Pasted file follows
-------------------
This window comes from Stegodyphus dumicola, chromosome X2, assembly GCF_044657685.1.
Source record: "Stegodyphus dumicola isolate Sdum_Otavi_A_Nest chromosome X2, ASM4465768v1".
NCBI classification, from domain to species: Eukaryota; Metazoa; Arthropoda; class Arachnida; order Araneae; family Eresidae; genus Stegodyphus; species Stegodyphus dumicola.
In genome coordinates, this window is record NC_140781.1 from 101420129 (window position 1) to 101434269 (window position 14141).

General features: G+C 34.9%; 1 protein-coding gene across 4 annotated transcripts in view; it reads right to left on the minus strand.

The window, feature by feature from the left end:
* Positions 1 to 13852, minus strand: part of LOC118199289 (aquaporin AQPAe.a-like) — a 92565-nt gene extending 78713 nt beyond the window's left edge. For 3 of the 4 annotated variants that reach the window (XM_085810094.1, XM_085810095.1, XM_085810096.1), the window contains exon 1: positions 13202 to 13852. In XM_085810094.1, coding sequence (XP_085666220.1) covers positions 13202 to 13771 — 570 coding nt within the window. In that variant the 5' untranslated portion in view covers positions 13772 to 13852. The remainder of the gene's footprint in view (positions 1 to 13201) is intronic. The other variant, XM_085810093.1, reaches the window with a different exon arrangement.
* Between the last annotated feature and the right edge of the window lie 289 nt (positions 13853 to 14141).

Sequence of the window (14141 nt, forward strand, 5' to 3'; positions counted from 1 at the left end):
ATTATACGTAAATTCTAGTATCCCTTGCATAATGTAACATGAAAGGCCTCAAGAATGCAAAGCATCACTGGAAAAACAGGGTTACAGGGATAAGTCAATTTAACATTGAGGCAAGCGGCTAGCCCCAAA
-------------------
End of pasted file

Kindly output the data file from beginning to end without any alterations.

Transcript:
This window comes from Stegodyphus dumicola, chromosome X2, assembly GCF_044657685.1.
Source record: "Stegodyphus dumicola isolate Sdum_Otavi_A_Nest chromosome X2, ASM4465768v1".
NCBI classification, from domain to species: Eukaryota; Metazoa; Arthropoda; class Arachnida; order Araneae; family Eresidae; genus Stegodyphus; species Stegodyphus dumicola.
In genome coordinates, this window is record NC_140781.1 from 101420129 (window position 1) to 101434269 (window position 14141).

General features: G+C 34.9%; 1 protein-coding gene across 4 annotated transcripts in view; it reads right to left on the minus strand.

The window, feature by feature from the left end:
* Positions 1 to 13852, minus strand: part of LOC118199289 (aquaporin AQPAe.a-like) — a 92565-nt gene extending 78713 nt beyond the window's left edge. For 3 of the 4 annotated variants that reach the window (XM_085810094.1, XM_085810095.1, XM_085810096.1), the window contains exon 1: positions 13202 to 13852. In XM_085810094.1, coding sequence (XP_085666220.1) covers positions 13202 to 13771 — 570 coding nt within the window. In that variant the 5' untranslated portion in view covers positions 13772 to 13852. The remainder of the gene's footprint in view (positions 1 to 13201) is intronic. The other variant, XM_085810093.1, reaches the window with a different exon arrangement.
* Between the last annotated feature and the right edge of the window lie 289 nt (positions 13853 to 14141).

Sequence of the window (14141 nt, forward strand, 5' to 3'; positions counted from 1 at the left end):
ATTATACGTAAATTCTAGTATCCCTTGCATAATGTAACATGAAAGGCCTCAAGAATGCAAAGCATCACTGGAAAAACAGGGTTACAGGGATAAGTCAATTTAACATTGAGGCAAGCGGCTAGCCCCAAA